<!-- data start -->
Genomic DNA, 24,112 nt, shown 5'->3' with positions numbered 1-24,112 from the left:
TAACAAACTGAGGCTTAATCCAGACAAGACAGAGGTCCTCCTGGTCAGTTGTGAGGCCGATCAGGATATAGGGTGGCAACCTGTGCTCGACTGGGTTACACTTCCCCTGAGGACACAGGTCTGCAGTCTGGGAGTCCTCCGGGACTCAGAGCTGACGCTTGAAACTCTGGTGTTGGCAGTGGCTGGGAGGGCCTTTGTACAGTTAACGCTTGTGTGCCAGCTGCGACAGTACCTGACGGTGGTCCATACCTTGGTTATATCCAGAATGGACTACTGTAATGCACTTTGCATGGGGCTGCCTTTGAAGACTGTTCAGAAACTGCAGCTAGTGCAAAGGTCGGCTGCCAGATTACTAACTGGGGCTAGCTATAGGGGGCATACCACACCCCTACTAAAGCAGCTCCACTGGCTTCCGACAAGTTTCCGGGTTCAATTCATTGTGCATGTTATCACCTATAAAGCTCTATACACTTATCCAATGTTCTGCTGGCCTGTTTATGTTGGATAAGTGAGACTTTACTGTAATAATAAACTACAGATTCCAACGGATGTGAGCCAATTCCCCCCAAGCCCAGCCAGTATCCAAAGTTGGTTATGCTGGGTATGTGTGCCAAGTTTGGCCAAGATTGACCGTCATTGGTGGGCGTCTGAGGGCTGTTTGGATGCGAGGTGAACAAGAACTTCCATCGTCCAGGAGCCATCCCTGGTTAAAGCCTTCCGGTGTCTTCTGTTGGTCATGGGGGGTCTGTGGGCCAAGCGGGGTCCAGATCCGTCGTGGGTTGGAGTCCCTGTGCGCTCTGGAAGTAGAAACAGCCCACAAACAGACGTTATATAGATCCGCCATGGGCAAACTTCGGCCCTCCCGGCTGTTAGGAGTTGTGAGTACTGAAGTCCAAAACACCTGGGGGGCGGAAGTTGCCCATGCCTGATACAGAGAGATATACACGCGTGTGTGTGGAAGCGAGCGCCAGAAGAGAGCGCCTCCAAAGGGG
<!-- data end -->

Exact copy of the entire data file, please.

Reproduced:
Genomic DNA, 24,112 nt, shown 5'->3' with positions numbered 1-24,112 from the left:
TAACAAACTGAGGCTTAATCCAGACAAGACAGAGGTCCTCCTGGTCAGTTGTGAGGCCGATCAGGATATAGGGTGGCAACCTGTGCTCGACTGGGTTACACTTCCCCTGAGGACACAGGTCTGCAGTCTGGGAGTCCTCCGGGACTCAGAGCTGACGCTTGAAACTCTGGTGTTGGCAGTGGCTGGGAGGGCCTTTGTACAGTTAACGCTTGTGTGCCAGCTGCGACAGTACCTGACGGTGGTCCATACCTTGGTTATATCCAGAATGGACTACTGTAATGCACTTTGCATGGGGCTGCCTTTGAAGACTGTTCAGAAACTGCAGCTAGTGCAAAGGTCGGCTGCCAGATTACTAACTGGGGCTAGCTATAGGGGGCATACCACACCCCTACTAAAGCAGCTCCACTGGCTTCCGACAAGTTTCCGGGTTCAATTCATTGTGCATGTTATCACCTATAAAGCTCTATACACTTATCCAATGTTCTGCTGGCCTGTTTATGTTGGATAAGTGAGACTTTACTGTAATAATAAACTACAGATTCCAACGGATGTGAGCCAATTCCCCCCAAGCCCAGCCAGTATCCAAAGTTGGTTATGCTGGGTATGTGTGCCAAGTTTGGCCAAGATTGACCGTCATTGGTGGGCGTCTGAGGGCTGTTTGGATGCGAGGTGAACAAGAACTTCCATCGTCCAGGAGCCATCCCTGGTTAAAGCCTTCCGGTGTCTTCTGTTGGTCATGGGGGGTCTGTGGGCCAAGCGGGGTCCAGATCCGTCGTGGGTTGGAGTCCCTGTGCGCTCTGGAAGTAGAAACAGCCCACAAACAGACGTTATATAGATCCGCCATGGGCAAACTTCGGCCCTCCCGGCTGTTAGGAGTTGTGAGTACTGAAGTCCAAAACACCTGGGGGGCGGAAGTTGCCCATGCCTGATACAGAGAGATATACACGCGTGTGTGTGGAAGCGAGCGCCAGAAGAGAGCGCCTCCAAAGGGG